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Half the Sky: Turning Oppression into Opportunity for Women Worldwide
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Half the Sky: Turning Oppression into Opportunity for Women Worldwide

4.33 of 5 stars 4.33  ·  rating details  ·  30,524 ratings  ·  3,863 reviews
From two of our most fiercely moral voices, a passionate call to arms against our era’s most pervasive human rights violation: the oppression of women and girls in the developing world.

With Pulitzer Prize winners Nicholas D. Kristof and Sheryl WuDunn as our guides, we undertake an odyssey through Africa and Asia to meet the extraordinary women struggling there, among them
Hardcover, 294 pages
Published September 8th 2009 by Knopf (first published September 8th 2008)
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Jan 16, 2011 Sparrow rated it 5 of 5 stars
Recommends it for: You; world movers and shakers
Recommended to Sparrow by: Tracey Coleman
I think what I want the most this year is for everyone I know to read this book. I don’t really know what to say about it, except that it is exactly what it should be. It’s hard to even think for too long about how purposeful and smart Kristof and WuDunn were in structuring and presenting the information they included here because it obviously represents a lifetime of research and investigation, but it comes off as though they’re telling campfire stories. I don’t mean to be disrespectful in desc ...more
Galen Johnson
I heard a number of people rave about this book, so I was excited to read it. By the time I was finished with the first two chapters, I was left with an uncomfortable, almost icky, feeling. Not from the subject matter (which is disturbing but a topic I have read about extensively), but from the tone of the writing. I kept reading, thinking it would get better. But soon the book and the uncomfortable feeling became worse, and I started to be able to name the source of the ickiness and my overall ...more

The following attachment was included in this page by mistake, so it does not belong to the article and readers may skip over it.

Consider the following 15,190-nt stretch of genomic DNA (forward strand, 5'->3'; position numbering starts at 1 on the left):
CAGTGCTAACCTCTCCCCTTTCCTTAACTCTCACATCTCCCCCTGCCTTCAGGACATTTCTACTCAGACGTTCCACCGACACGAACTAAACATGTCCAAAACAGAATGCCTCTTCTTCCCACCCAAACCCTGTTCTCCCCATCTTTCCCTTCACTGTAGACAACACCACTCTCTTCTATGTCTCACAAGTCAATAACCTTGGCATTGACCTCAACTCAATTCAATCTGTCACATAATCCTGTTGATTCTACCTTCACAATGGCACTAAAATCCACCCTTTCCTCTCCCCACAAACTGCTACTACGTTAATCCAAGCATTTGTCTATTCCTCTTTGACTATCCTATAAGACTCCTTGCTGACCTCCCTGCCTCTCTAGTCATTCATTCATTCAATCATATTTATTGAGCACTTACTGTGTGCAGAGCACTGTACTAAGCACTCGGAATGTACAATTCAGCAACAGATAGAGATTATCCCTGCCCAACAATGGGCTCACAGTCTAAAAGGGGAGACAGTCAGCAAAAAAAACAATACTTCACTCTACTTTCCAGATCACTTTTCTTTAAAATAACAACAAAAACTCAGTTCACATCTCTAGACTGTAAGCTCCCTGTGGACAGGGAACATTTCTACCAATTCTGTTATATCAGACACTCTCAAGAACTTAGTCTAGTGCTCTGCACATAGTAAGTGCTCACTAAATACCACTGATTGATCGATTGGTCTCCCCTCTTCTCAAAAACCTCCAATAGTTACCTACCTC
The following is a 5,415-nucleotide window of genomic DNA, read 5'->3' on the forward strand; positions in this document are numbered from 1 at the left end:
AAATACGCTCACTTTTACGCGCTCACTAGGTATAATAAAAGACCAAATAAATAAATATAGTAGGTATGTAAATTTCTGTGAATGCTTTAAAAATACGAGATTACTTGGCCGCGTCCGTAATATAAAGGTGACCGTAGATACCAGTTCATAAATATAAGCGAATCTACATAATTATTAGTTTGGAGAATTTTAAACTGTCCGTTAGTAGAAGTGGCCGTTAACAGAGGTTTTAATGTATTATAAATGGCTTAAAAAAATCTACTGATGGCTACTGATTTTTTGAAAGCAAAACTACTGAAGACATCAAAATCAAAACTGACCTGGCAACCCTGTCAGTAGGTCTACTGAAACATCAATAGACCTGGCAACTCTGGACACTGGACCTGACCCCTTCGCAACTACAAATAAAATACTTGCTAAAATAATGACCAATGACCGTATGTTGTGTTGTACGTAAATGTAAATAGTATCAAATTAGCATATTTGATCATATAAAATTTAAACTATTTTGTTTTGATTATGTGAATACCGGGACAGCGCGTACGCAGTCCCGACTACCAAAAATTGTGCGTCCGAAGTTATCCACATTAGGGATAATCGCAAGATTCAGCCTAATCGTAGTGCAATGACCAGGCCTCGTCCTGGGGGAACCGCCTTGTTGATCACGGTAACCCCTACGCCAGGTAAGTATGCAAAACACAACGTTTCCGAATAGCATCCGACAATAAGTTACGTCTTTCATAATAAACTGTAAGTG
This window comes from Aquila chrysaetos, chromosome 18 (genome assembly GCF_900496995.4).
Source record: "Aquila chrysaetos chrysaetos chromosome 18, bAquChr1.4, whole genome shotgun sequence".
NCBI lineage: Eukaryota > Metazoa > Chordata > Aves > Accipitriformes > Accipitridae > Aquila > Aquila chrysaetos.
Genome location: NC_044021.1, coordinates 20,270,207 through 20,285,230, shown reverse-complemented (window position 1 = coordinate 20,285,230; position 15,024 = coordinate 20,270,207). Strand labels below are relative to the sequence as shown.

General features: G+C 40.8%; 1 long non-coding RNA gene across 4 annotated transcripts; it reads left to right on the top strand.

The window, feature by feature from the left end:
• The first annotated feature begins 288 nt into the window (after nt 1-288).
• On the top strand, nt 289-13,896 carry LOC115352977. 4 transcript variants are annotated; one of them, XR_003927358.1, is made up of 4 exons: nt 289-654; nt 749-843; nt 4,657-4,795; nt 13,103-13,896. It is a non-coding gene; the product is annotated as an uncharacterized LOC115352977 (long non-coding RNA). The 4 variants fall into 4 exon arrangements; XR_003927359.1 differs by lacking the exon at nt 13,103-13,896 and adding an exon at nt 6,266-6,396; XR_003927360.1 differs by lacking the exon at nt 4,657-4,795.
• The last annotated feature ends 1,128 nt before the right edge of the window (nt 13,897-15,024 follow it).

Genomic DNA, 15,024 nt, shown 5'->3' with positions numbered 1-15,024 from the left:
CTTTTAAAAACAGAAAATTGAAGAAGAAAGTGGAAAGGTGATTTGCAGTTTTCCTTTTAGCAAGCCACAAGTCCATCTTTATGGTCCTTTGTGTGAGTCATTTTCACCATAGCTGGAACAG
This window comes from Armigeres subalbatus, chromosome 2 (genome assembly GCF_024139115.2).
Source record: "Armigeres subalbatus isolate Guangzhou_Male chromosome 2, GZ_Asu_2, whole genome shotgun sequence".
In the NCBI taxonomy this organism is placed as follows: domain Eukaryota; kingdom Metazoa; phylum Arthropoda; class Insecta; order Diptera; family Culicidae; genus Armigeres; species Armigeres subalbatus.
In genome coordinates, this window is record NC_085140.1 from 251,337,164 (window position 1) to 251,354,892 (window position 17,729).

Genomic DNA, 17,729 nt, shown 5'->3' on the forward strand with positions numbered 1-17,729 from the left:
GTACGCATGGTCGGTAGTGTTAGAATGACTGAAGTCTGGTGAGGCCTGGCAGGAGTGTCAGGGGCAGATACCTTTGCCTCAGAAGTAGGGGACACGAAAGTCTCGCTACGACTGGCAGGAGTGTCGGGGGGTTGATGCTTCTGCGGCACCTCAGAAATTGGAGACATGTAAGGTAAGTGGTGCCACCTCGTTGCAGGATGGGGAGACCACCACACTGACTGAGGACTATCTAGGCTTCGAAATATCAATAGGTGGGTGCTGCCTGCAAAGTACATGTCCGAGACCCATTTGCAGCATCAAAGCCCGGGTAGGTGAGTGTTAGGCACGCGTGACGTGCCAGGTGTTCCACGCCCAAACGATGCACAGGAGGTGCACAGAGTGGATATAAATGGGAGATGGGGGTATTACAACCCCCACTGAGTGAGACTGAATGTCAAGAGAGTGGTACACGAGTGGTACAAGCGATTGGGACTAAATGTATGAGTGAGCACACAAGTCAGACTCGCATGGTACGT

I found this book to be quite powerful. Pulitzer prize winning journalists Nicholas Kristof and Sheryl WuDunn vividly describe the brave plights of women in developing nations in ways that were incredibly eye opening to me. While I was aware of the brutal conditions (lack of education, demoralization, rape, beatings, sex trafficking, mutilations, and murder) of women and young girls going on in parts of Africa, Asia and the Middle East, I admit I did not fully realize the immense enormity of it. ...more
"In the nineteenth century, the central moral challenge was slavery. In the twentieth century, it was the battle against totalitarianism. We believe that in this century the paramount moral challenge will be the struggle for gender equality around the world."

When I first heard Nicholas Kristof make this argument at the PIH symposium in October, I was taken aback. Not because I didn't believe and have a firm understanding that gender discrimination worldwide is shockingly brutal and horrifying.
Seeing the amount of praise given this book by progressives and conservatives alike, it seems like smug and self-righteous really sells. Or, perhaps it's that whole journalistic idea 'if it bleeds, it leads' that works to capture the reader's attention. Maybe, just maybe, Westerners really know that little about the world outside our borders and the fight for gender equality within and without those borders--and this book actually makes them care.